High-Sensitivity Troponin Assay Use Does Not Appear to Increase Diagnostic Procedures

LONDON, England—Real-world use of a high-sensitivity cardiac troponin T (hs-cTnT) assay does not lead to diagnostic overuse in patients with suspected ACS, according to results of a registry study presented September 1, 2015, at the European Society of Cardiology Congress.

Kai M. Eggers, MD, of Uppsala Clinical Research Center (Uppsala, Sweden), and colleagues used data from the nationwide SWEDEHEART registry to look restrospectively at the clinical impact of implementation of the hs-cTnT assay at Swedish coronary care units (CCUs), which have seen a sharp rise in use of the test since 2009. The study compared the 1-year period before the assay was introduced with the 1 year after  implementation.Take Home: High-Sensitivity Troponin Assay Use Does Not Appear to Increase Diagnostic Procedures

The study included 37,710 patients (mean age 70 years; 60% men). The baseline characteristics of patients changed from the year before to after introduction, including increases in rates of certain cardiovascular risk factors (hypertension, diabetes, and hyperlipidemia) and in the proportion with a history of previous MI or previous PCI/CABG.

In terms of discharge diagnoses, there was an increase between the 2 time periods in the number of patients with MI and unstable angina, and a decrease in the number of patients with noncardiac or unspecified diagnoses. In addition, more troponin-positive patients with conditions other than ACS were admitted in the latter time period.

According to Dr. Eggers, this likely reflects “the improved sensitivity of the high-sensitivity assay [and] also increased likelihood for non-ACS patients to be admitted with troponin levels regarded as elevated following the lowering of the diagnostic cutoff to the 99th percentile.”

No Signs of Inappropriate Resource Use

Multivariate analysis showed increased use of revascularization in troponin-positive patients after assay implementation, driven by more patients with an ACS diagnosis. Use of heparins and antiplatelets at discharge decreased in troponin-positive patients, driven by a decline in use of these agents among those without ACS. Furthermore, there was an increase in use of ACE inhibitors and angiotensin receptor blockers (ARBs) at discharge, driven by more frequent use in patients with and without ACS. Use of the assay did not affect statin status at discharge (table 1).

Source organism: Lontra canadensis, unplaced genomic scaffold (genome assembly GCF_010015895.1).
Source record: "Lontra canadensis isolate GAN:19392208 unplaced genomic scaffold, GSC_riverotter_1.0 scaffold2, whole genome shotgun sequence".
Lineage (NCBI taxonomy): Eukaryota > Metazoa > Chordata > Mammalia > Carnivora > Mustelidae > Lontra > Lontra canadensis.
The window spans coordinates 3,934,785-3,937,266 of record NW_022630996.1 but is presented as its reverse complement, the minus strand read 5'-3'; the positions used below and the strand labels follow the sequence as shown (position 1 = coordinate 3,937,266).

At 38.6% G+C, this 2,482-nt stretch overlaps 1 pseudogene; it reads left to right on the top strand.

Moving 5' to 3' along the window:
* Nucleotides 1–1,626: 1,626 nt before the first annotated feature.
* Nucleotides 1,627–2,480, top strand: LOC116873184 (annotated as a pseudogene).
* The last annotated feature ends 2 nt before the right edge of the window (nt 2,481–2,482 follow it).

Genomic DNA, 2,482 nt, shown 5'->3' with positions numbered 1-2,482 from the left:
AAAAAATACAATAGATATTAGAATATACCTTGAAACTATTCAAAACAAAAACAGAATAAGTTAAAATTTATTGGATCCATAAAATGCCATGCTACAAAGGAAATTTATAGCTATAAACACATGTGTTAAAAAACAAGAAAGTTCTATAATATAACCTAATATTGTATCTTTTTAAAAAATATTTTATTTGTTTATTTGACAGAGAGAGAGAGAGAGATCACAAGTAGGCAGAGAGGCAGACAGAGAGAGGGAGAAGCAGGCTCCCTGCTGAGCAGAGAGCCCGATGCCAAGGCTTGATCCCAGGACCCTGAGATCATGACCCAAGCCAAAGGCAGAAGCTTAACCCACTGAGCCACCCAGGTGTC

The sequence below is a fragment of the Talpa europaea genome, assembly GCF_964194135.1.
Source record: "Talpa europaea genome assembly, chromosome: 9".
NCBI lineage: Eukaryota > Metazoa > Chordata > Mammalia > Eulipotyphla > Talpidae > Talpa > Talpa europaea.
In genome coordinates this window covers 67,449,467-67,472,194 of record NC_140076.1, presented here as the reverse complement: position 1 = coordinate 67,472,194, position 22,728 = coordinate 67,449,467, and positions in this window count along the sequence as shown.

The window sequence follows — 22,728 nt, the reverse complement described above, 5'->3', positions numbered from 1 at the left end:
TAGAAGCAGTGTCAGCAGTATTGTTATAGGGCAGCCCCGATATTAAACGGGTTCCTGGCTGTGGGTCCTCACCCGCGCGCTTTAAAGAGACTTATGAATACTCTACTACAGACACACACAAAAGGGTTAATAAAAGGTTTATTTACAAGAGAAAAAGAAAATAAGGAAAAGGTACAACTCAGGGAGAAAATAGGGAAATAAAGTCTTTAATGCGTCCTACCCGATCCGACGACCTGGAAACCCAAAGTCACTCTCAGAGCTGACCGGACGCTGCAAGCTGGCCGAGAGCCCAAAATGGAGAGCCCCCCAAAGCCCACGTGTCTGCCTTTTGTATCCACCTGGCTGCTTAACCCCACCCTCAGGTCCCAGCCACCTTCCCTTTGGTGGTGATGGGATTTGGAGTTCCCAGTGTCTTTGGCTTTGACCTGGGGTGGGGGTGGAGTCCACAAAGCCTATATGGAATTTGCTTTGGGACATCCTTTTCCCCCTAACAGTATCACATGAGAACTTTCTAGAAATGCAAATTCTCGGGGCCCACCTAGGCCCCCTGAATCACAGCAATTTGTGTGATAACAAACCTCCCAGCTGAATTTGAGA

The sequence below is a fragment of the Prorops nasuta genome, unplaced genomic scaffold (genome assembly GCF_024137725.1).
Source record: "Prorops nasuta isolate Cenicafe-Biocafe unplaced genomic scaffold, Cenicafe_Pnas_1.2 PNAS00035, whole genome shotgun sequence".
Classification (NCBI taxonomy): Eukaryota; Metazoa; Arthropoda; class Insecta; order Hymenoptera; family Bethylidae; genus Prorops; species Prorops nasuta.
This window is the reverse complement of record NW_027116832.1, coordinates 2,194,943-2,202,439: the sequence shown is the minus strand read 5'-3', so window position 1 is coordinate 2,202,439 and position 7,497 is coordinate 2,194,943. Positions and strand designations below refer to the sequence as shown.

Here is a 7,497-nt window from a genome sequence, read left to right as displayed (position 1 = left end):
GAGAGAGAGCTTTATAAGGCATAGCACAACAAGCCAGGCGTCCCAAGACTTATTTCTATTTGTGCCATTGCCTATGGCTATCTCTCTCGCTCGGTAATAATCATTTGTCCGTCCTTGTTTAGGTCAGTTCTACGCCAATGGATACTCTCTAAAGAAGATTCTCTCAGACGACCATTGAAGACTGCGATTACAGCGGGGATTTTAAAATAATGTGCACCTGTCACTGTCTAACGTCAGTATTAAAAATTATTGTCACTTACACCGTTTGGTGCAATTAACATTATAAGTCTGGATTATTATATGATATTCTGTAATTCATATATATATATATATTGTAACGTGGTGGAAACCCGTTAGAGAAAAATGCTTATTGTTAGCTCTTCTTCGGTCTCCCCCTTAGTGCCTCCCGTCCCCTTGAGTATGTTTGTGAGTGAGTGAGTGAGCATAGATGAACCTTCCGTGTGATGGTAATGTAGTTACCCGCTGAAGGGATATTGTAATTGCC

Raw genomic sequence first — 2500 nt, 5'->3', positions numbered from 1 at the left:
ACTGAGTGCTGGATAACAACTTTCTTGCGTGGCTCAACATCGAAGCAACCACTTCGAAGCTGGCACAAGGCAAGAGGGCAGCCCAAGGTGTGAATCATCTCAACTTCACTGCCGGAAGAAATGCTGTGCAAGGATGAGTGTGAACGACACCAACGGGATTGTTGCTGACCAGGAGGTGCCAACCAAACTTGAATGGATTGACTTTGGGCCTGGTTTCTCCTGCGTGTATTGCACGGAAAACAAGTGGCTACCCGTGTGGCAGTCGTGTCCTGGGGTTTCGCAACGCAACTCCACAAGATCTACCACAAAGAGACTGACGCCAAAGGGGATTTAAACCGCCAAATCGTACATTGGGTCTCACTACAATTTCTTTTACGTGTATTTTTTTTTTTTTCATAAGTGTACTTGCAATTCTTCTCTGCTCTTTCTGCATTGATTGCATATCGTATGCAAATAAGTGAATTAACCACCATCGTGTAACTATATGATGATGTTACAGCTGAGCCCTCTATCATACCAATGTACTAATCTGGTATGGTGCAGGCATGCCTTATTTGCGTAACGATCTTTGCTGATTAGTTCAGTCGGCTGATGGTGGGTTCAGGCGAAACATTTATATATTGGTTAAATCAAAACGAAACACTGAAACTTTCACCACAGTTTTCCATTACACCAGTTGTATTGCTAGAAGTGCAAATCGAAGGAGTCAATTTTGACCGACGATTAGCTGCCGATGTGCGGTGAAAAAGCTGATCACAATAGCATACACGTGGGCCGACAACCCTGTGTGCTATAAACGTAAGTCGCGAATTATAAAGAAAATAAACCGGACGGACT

High-Sensitivity Troponin Assay Use Does Not Appear to Increase Diagnostic Procedures

“Following implementation of a high-sensitivity assay we found no indication of an inappropriate overuse of diagnostic procedures and treatments,” Dr. Eggers concluded. “Instead, a change in the treatment pattern was noted depending on and considering the cause of troponin elevation.”


Eggers KM. Consequences of the implementation of a high-sensitivity cardiac troponin assay at   Swedish coronary care units. Presented at: European Society of Cardiology Congress; September 1, 2015; London, England. 


  • Dr. Eggers reports receiving honoraria from Abbott Laboratories, AstraZeneca, and Siemens Healthcare, and serving as a consultant to Abbott Laboratories and Fiomi Diagnostics.

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